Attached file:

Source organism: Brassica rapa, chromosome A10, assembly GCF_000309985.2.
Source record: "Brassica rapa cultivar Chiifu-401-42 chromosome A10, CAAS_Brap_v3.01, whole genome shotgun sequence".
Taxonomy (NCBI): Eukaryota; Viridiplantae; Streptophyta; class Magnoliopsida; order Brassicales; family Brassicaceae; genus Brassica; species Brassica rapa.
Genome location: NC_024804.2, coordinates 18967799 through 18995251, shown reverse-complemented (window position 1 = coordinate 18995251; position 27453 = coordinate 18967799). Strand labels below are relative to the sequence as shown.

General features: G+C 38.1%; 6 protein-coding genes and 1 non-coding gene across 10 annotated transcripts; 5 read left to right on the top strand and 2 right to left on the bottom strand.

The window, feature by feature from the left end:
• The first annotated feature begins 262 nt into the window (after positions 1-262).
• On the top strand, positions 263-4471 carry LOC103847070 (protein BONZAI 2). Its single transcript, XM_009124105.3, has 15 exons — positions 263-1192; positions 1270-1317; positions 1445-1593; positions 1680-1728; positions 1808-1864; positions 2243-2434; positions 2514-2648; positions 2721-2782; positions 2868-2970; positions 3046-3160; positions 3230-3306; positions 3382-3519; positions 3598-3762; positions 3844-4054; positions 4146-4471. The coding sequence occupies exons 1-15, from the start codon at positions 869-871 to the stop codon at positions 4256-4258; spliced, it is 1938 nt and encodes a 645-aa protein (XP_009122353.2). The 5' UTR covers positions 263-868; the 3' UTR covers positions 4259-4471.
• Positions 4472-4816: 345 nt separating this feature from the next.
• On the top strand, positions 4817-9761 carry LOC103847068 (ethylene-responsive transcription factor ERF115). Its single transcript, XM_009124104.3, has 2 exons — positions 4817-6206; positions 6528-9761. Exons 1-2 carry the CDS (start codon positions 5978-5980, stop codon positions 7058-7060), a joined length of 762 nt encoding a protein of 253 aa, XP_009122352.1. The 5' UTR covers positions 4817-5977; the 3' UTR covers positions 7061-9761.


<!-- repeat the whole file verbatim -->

Source organism: Brassica rapa, chromosome A10, assembly GCF_000309985.2.
Source record: "Brassica rapa cultivar Chiifu-401-42 chromosome A10, CAAS_Brap_v3.01, whole genome shotgun sequence".
Taxonomy (NCBI): Eukaryota; Viridiplantae; Streptophyta; class Magnoliopsida; order Brassicales; family Brassicaceae; genus Brassica; species Brassica rapa.
Genome location: NC_024804.2, coordinates 18967799 through 18995251, shown reverse-complemented (window position 1 = coordinate 18995251; position 27453 = coordinate 18967799). Strand labels below are relative to the sequence as shown.

General features: G+C 38.1%; 6 protein-coding genes and 1 non-coding gene across 10 annotated transcripts; 5 read left to right on the top strand and 2 right to left on the bottom strand.

The window, feature by feature from the left end:
• The first annotated feature begins 262 nt into the window (after positions 1-262).
• On the top strand, positions 263-4471 carry LOC103847070 (protein BONZAI 2). Its single transcript, XM_009124105.3, has 15 exons — positions 263-1192; positions 1270-1317; positions 1445-1593; positions 1680-1728; positions 1808-1864; positions 2243-2434; positions 2514-2648; positions 2721-2782; positions 2868-2970; positions 3046-3160; positions 3230-3306; positions 3382-3519; positions 3598-3762; positions 3844-4054; positions 4146-4471. The coding sequence occupies exons 1-15, from the start codon at positions 869-871 to the stop codon at positions 4256-4258; spliced, it is 1938 nt and encodes a 645-aa protein (XP_009122353.2). The 5' UTR covers positions 263-868; the 3' UTR covers positions 4259-4471.
• Positions 4472-4816: 345 nt separating this feature from the next.
• On the top strand, positions 4817-9761 carry LOC103847068 (ethylene-responsive transcription factor ERF115). Its single transcript, XM_009124104.3, has 2 exons — positions 4817-6206; positions 6528-9761. Exons 1-2 carry the CDS (start codon positions 5978-5980, stop codon positions 7058-7060), a joined length of 762 nt encoding a protein of 253 aa, XP_009122352.1. The 5' UTR covers positions 4817-5977; the 3' UTR covers positions 7061-9761.